Thursday, November 05, 2009

Mexican Bean Soup-(Not-Tortilla Soup)

You know how sometimes those days happen? It's dinner time and you have no idea what to even start cooking. Maybe you had a plan, but forgot to defrost something. Or maybe you just looked at the clock and realized that people are hungry and it was your job to make something, but you completely forgot about it until now.

I had one of those nights recently. Desperation is the mother of invention, especially in the kitchen.

What I had; a family size can of re-fried beans, (I buy it on sale and break it out for bean and cheese burritos on occasion.) tomato sauce, condensed chicken broth packets, cheese, green onions, frozen corn. What I didn't have were tortillas, otherwise I would have made some burritos for dinner.

So it all became soup instead. Though I wasn't sure about it at first. I mixed the can of beans together in the pot, added the tomato sauce, water, a packet of chicken broth, and spices; ground cumin, a dash of chili sauce, cayenne, oregano, etc.

The beans were already seasoned so I didn't have to add much.

Once it was boiling and smooth I added the frozen corn, turned off the heat and served it with shredded cheese and sliced green onions.

Technically it's tortilla soup, and you can fry up strips of tortilla to put on top like croutons, but I didn't have tortillas, remember? So it was not-tortilla soup. My kids didn't know the difference and were actually delighted to get leftovers for lunch the next day.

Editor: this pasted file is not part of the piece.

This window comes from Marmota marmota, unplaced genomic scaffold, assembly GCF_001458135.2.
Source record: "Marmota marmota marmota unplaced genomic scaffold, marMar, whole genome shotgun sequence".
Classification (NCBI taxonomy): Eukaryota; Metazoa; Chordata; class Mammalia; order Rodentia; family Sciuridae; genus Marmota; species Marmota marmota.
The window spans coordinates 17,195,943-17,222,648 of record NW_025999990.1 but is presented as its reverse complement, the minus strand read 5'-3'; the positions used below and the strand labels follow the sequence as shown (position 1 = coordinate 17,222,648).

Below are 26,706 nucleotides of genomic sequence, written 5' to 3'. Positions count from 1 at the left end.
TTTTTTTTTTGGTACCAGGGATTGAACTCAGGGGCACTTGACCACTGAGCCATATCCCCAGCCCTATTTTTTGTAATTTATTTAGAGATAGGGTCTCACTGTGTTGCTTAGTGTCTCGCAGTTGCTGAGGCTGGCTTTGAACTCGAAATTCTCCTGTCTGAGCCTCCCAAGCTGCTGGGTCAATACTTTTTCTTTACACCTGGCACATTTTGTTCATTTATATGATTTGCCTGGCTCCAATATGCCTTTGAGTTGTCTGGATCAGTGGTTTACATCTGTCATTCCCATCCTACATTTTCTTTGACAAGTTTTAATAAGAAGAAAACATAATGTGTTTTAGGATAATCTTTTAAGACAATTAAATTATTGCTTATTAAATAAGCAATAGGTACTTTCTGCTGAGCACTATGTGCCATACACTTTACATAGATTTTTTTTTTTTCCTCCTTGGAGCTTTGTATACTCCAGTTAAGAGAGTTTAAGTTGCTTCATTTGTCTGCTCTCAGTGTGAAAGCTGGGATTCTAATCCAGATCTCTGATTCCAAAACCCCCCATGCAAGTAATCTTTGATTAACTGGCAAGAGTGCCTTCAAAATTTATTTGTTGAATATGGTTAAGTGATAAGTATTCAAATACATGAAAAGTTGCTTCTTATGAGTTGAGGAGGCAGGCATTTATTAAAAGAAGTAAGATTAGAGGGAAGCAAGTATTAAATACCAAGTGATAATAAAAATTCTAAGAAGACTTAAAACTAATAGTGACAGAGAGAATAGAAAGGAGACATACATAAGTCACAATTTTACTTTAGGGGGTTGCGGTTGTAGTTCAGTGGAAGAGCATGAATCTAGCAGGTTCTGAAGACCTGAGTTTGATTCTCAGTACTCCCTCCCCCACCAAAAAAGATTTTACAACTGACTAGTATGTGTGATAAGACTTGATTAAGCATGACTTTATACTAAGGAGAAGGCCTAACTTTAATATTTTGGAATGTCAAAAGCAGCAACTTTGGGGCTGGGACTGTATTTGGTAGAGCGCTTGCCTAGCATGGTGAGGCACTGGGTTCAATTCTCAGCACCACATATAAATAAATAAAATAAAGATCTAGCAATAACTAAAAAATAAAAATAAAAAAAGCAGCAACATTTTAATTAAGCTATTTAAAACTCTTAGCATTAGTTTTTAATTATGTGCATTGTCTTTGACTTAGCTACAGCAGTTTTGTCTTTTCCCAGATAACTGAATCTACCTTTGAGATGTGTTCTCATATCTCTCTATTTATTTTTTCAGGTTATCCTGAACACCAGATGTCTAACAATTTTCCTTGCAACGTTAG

The best part about this soup is that it adapts very well to whatever you have. You don't need a can of beans. Some leftover frijoles, black beans (leftovers from Volcanoes perhaps), chicken broth, etc can all be thrown together to make this soup. Or you could plan ahead and cook some pinto beans from dry. If you do, I recommend adding onions, garlic and salt to them as they cook.

The key ingredients are beans, tomato, broth, cumin, and cayenne.

You can add vegetables, such as celery or carrots, substitute cilantro for green onions. Squeeze a little lemon juice over the top. It's really all up to you isn't it? Because, after all, you're the cook.

PS. I'm making this for a potluck this weekend. Instead of putting in corn I plan to use hominy, which is like big corn kernels that are starchy instead of sweet. That should make it more hearty. But I'll need to add in the sweet another way, probably with a can of tomato paste.

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